Too hip to be square: unlocking the myth of hipsters

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By Corinne Love

By Corinne Love

Most people don’t know what a hipster is. The term connotates some kind of bizarre social group.

Hipsters are not entirely new. The slang term “hipster” was actually coined in the 1940s, to describe jazz kids.

Fast forward to the present; the term is ubiquitous.

So what exactly is a hipster?

Urban Dictionary defines “hipster” as “people in their teens to twenties who generally listen to indie rock, hang out in coffee shops, shop at the thrift store, and talk about things like books, music, films and art.”

Pop culture sites like have devoted megabytes to deconstructing the hipster, if not developing a love-hate relationship towards them.

Gawker often stalks the poster children for the hipster culture, New York DJ trio the MisShapes.

The MisShapes, like many young celebrities, are famous for relatively nothing.

Throwing parties every Saturday in New York’s art-district; they catapulted to cult status fame for the celebrity sightings (Madonna and Sienna Miller) at their weekly parties.

And while hipsterdom seems to be exclusively New York culture, areas in Southern California are witnessing an expansion of young adults tied to indie culture and art.

However, for the rest of us, what does hipsterdom actually translate to?

It translates to that intangible idea of “cool.”

For a social experiment and plain curiosity, I became a hipster for a week.

I dressed like one of the people you may find hanging out at a coffee shop. I stayed informed on the latest and “hip” blogs and I attended L.A.’s Clockwork Orange.

Being “hip” I realize, may be easy work for some, but it requires an almost unhealthy desire to be culturally two steps ahead of everyone.

At Clockwork Orange, a friend and I mingled and danced with the hipsters in their very own electro-clash indie-rock dance room.

No one seemed aware that just last week we were the same people that they had stared at with raised eyebrows.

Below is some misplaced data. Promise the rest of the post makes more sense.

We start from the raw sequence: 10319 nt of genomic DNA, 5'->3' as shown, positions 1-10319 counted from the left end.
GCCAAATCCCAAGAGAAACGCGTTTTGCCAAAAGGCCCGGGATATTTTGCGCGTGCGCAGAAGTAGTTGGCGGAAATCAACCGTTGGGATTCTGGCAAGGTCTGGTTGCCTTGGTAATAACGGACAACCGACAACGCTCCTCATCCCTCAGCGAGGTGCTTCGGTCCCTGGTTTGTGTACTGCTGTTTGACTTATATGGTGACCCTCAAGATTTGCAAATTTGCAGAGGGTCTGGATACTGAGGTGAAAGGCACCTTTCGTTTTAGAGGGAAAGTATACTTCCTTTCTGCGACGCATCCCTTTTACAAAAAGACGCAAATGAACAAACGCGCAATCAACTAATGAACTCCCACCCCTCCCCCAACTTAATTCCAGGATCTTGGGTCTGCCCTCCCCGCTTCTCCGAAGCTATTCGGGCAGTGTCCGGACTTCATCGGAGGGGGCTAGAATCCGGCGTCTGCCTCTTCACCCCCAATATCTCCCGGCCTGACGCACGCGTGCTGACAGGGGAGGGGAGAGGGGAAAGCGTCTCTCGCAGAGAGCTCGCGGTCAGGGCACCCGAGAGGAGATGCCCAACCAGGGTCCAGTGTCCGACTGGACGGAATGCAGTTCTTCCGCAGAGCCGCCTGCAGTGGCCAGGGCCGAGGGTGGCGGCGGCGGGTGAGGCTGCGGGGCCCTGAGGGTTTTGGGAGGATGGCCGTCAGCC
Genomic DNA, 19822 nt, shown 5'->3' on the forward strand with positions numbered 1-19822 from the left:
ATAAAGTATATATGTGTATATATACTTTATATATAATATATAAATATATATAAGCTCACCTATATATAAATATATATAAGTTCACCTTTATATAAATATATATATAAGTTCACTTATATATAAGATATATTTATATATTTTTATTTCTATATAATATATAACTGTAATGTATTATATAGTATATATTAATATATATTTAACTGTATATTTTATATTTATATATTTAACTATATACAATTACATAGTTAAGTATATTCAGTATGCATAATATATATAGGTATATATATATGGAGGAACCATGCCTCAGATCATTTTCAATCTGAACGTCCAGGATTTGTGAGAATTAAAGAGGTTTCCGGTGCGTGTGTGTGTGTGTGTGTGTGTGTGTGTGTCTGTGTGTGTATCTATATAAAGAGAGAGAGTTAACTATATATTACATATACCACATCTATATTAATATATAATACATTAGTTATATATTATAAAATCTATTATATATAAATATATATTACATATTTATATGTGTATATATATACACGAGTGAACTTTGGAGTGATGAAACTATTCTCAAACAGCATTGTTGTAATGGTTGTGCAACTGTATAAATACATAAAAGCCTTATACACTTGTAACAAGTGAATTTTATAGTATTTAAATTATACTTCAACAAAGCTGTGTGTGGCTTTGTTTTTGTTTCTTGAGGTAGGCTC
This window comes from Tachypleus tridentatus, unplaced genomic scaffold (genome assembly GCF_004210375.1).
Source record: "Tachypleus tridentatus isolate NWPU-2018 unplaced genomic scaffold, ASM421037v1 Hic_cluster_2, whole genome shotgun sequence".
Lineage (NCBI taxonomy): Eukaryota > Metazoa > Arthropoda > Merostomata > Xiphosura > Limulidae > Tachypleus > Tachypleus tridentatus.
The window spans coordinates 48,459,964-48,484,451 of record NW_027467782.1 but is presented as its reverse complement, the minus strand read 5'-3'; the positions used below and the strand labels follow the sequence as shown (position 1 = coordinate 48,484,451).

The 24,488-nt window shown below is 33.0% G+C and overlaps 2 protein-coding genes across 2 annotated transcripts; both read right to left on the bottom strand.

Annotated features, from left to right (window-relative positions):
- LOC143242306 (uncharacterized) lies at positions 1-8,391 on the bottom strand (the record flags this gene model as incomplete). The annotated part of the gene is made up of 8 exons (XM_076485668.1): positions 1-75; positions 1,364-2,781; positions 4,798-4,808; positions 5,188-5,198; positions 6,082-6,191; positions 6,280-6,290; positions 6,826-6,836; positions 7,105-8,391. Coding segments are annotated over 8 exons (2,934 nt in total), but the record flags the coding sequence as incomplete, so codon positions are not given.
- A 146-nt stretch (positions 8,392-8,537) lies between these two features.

Our assimilation worked perfectly.

We both noticed that those who subscribe to the hipster philosophy seem to be attitude conscious of themselves and others.

Unlike hip hoppers, punkers or any counter culture, this group exists in a super saturated vacuum of media influence.

The media influence on hipsters is partially ironic; a staple of hipster culture includes the occasional pop culture reference.

This approach to irony has led to a growing number of hipster-haters.

In fact, it’s become “hip” to show distaste for hipsters, like on thepopular

Hipster-hating resorts back to the “outsiders” in High School taking jabs at the “cool” kids because they are “cool.”

The irony is, the “cool” kids have adopted or co-opted much of what was considered “nerdy” or socially unfavorable.

The other camp of hipster-haters include hipsters themselves who dislike the concept altogether.

A friend of mine did not understand what purpose being “hip” serves. She, like many others, has no want or need to follow trends.

The question remains though: why should one group of people be able to signify what is hip?

In our culture, consumers have become increasingly enamored with pop culture and its excesses.

As a result of this,by the time this article is read, many who spearheaded hipsterdom will be claiming that it is “dead.”

Like many facets of pop culture, hipsters may eventually fade,disappear and resurface in other avenues of social culture.

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